Earlier this week I received a study from the Information Technology and Innovation Foundation, a think tank based in Washington, DC, telling me that I should stop complaining about the competitive landscape of the American broadband market because if I don’t like my cable provider, I can always go over to DSL or LTE for my home broadband needs. Yes, I’m being completely serious. The study actually argues that anyone who claims that “DSL is a poor substitute for cable and that wireless is no substitute at all” is “blind to the nature of technological progress” and only wants “to make the case for regulating broadband as if it were a monopoly.” This is not merely insulting our intelligence, it’s equivalent to ripping out our brain and telling it a “Yo’ mama” joke.
By the study’s own admission, DSL speeds — which it actually describes as “entry level broadband speeds” — range from “256Kbps in remote areas to 3 Mbps… in more populated ones.” For those of you keeping score at home, a 256Kbps connection is actually one-third as fast as the Federal Communications Commission’s minimal standard for what constitutes a “broadband service.” And more importantly, does anyone out there who’s using a 256Kbps connection (or a 768Kbps connection, for that matter) actually feel that they have “broadband speeds” right now?
The study also argues that we shouldn’t obsess too much about building fiber-to-the-home networks for the future since LTE is “capable of supporting streams of 20Mbps and higher for each user,” which means that “the fiber edge (all the way to the home) will not be a critical need for many years to come.” The study also describes LTE as a “technology that’s a credible competitor at the lower end of the broadband speed spectrum and a gateway technology for bringing broadband non-adopters online.”
This all sounds fine until you remember that all LTE services in the United States are capped to some extent. Sprint (S), for instance, only offers unlimited LTE plans for its smartphones; any tablets or laptop dongles face data caps. And the nation’s two largest mobile carriers, Verizon (VZ) and AT&T (T), both have data caps on every LTE capable device, which means you’re limited in how much data you can use per month even if your only connection option is your smartphone. In other words, no one is going to use LTE for their primary home broadband connection if they’re going to get whacked with overage charges after streaming five movies over Netflix.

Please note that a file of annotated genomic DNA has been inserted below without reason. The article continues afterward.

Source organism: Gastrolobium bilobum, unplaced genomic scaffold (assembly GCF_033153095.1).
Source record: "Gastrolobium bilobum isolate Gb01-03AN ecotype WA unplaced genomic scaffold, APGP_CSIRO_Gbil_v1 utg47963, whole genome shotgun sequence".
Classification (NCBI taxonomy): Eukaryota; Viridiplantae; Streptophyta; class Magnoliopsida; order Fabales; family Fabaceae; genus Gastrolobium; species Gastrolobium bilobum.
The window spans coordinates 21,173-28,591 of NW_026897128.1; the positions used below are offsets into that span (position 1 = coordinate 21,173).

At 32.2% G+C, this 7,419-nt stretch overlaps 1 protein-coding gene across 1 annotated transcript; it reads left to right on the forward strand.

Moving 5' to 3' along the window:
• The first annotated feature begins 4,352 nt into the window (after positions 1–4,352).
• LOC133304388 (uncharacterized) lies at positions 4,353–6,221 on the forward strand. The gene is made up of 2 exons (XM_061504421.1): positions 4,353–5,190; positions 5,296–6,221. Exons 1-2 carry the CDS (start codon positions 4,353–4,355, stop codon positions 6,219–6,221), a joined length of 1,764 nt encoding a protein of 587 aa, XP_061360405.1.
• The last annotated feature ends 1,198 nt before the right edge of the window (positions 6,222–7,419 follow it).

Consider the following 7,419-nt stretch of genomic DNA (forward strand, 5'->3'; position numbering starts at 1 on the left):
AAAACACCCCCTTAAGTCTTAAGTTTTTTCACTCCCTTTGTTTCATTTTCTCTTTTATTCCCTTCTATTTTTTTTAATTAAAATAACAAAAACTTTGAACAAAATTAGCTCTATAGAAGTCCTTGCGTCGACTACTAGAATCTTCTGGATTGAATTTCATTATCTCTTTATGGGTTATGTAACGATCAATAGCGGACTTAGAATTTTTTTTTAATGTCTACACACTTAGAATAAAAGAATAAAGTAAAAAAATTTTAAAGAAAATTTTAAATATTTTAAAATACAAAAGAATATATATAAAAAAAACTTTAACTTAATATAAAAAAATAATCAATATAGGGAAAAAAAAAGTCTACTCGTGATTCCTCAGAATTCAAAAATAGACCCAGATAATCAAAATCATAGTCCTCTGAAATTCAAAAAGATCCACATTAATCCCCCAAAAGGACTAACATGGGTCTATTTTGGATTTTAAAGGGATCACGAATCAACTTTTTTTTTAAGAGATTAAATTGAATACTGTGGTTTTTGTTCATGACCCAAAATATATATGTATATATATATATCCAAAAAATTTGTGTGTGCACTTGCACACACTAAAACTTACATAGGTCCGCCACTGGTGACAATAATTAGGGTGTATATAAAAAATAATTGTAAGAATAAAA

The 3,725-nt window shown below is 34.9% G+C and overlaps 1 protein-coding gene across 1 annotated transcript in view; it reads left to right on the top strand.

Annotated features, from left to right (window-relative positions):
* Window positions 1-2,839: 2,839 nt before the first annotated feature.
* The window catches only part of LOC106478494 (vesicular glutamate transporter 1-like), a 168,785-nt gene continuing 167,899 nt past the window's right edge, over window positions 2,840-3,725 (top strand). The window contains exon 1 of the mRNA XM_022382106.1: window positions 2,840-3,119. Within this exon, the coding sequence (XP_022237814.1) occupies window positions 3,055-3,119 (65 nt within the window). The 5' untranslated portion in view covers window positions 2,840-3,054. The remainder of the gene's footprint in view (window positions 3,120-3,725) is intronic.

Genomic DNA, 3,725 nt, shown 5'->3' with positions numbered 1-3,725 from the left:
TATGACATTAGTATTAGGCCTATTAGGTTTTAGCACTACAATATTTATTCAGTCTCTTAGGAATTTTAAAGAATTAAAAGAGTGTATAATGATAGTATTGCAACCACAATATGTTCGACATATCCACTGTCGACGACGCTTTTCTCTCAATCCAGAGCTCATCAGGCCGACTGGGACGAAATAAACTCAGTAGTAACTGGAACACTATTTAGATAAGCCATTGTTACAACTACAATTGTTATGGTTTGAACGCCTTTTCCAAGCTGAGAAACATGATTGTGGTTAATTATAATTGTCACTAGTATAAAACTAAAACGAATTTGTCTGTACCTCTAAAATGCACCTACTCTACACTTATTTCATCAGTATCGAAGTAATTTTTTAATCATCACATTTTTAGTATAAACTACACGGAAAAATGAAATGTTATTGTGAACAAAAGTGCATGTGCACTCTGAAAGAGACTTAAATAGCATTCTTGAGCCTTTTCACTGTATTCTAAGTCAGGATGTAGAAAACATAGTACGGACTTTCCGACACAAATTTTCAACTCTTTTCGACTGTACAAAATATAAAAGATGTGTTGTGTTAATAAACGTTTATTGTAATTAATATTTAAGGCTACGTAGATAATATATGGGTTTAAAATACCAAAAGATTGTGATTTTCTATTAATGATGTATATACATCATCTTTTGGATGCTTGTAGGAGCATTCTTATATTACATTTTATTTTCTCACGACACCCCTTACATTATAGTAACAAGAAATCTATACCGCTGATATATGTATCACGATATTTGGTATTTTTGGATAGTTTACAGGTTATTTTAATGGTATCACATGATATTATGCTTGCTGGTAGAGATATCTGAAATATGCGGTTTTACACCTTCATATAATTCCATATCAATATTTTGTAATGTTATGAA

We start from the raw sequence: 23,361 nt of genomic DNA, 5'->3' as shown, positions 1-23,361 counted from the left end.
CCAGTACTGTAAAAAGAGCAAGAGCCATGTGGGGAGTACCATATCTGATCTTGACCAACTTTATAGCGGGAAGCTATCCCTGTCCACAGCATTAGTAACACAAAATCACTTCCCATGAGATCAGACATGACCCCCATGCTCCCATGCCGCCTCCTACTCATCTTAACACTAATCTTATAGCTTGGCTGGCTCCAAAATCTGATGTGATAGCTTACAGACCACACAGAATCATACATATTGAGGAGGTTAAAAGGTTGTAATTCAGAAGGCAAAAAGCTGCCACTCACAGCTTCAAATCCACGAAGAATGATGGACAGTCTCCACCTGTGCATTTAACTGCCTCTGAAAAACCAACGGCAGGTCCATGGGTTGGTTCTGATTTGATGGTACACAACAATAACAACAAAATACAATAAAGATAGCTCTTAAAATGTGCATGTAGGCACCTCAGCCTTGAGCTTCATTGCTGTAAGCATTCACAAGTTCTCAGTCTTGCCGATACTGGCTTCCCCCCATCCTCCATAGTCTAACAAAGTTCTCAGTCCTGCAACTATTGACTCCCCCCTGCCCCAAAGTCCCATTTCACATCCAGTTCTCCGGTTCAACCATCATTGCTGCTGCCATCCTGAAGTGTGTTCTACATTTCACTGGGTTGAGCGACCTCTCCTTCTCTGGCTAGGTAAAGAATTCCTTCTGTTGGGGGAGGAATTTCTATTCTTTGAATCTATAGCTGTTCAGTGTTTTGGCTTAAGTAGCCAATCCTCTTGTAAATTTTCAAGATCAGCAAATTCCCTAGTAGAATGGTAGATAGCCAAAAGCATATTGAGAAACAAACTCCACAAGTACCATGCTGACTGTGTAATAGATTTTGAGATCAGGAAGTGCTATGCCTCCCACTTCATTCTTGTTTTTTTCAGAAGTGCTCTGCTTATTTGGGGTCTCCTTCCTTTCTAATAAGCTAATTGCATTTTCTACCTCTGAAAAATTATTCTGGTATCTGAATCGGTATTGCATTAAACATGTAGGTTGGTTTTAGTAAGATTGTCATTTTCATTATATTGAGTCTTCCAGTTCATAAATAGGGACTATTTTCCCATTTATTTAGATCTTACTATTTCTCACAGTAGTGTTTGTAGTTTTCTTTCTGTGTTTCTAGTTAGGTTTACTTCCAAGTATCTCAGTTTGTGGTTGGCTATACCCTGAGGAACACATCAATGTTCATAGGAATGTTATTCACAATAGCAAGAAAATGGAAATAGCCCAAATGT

But that isn’t even the worst part of ITIF’s study. No, that part comes when it impugns the motives of anyone who is at all critical of the American broadband market. First, the study compares critics of American Internet service to Luddites who want “to turn back the clock to the pre-industrial period when, they supposed, things were so much better.” Yes, you read that correctly: The ITIF just compared people who want carriers to invest more in fiber to the reactionaries who longed to dismantle the Industrial Revolution. But there’s more: As Ars Technica’s Cyrus Farivar notes, the study also claims that American ISP critics “are holders of a particular ideology or economic doctrine, which is Neo-Keynesian, populist economic thinking” and are “often not formally trained in economics.”
Ignore for a moment that John Maynard Keynes (a.k.a., the founder of the Keynesian school of economics) is, along with Adam Smith, David Ricardo and Milton Friedman, one of the giants of economic thought. Instead, consider the ridiculous proposition that people who are dissatisfied with their home broadband services are either hardcore ideologues or are economic ignoramuses. Let’s recall that in the American Consumer Satisfaction Index’s list of the 10 companies with the lowest customer satisfaction, four were cable companies. And that in MSN’s most recent annual customer satisfaction survey, the cable industry had the third-worst rating of any industry while the wireless industry had the fourth-worst. And that in the same survey, Comcast (CMCSA) has the second-highest percentage of people rating their service as “poor” among all major American companies, while Time Warner Cable (TWC) had the fourth-highest percentage.
What I’m getting at here is this: There are a lot of people in this country who do not like their Internet service providers and who are clearly unhappy with the choices they have, and I’m willing to bet that the vast majority of them have never cracked open The General Theory of Employment, Interest and Money. Think tanks such as the ITIF would do the public a much better service if they came up with concrete ways for ISPs to improve their customer satisfaction instead of smugly telling us that we don’t understand how good we have it.